Until that July 4, 1903 when he seemed to be looking to start a fight and found a ready opponent in Mr. Cook of the Turf Club.  So with a flash and bark of a  gun, the life and legend of Joseph "Kid" Bannister came to an abrupt halt.  His first name seems to only appear as he looses his life and their seems little details in local papers about the man, his origins, or even where he might have been buried. Who was Kid Bannister and how did he come to make the Land Run and start the first ....Faro bank...in Oklahoma City?

7/3/15

WHO WAS EFFIE FISHER

 
On the 1900 Oklahoma Territory Census for Oklahoma City, she was listed in the house overseen by Annie Wynn at 444 West 2nd (now Kerr between Hudson and Walker).  The area was known as "Harlot's Row" due to both sides of the street being primarily filled with houses of ill-repute of both the major and the minor levels.  Effie Fisher, like all the other women in the house, proudly identified as a "prostitute' on the survey.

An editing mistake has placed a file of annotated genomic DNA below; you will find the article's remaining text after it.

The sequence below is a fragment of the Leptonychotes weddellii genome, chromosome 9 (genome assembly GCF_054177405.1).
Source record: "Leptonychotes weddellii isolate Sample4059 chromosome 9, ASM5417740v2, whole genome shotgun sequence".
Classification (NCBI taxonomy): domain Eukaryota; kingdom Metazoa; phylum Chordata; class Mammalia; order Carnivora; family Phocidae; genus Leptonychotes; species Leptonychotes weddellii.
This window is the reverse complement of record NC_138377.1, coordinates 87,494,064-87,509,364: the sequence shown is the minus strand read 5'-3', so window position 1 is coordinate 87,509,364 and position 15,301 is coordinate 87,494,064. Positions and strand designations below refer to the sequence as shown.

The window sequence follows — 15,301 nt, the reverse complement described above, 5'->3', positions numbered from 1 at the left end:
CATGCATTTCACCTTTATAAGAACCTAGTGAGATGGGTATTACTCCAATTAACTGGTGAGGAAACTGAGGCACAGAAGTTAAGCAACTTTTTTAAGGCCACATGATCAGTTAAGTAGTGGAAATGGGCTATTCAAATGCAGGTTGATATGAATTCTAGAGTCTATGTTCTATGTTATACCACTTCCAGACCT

At some point after 1900 and before 1903, she was given the task of managing "Big Anne's Place 444" at 444 West 2nd for the owner Annie Wynn. Wynn had several properties, covering a variety of businesses, across the city.
 
In 1903, Effie Fisher was assassinated by persons unknown as she sat in her bedroom conversing with one of the employees of the house, a woman named Sadie.  The weapon used was a double barreled shotgun and she was killed instantly and the woman with her injured but not seriously. Just days before she had made a will and rather publically said if anything happened to her look to her ex-lover, Ed Filson.  Filson was dually arrested and charged but the inquest jury acquitted him.  He may be one of the 'Filson toughs' mentioned in a 1899 Guthrie newspaper.  He had been shot the previous year in brawl by John Wilkins and in the same fight his brother was killed from a doorway by an unknown person who disappeared.  According to local papers of the region, Effie's remains were shipped to Centraila, Illinois for burial.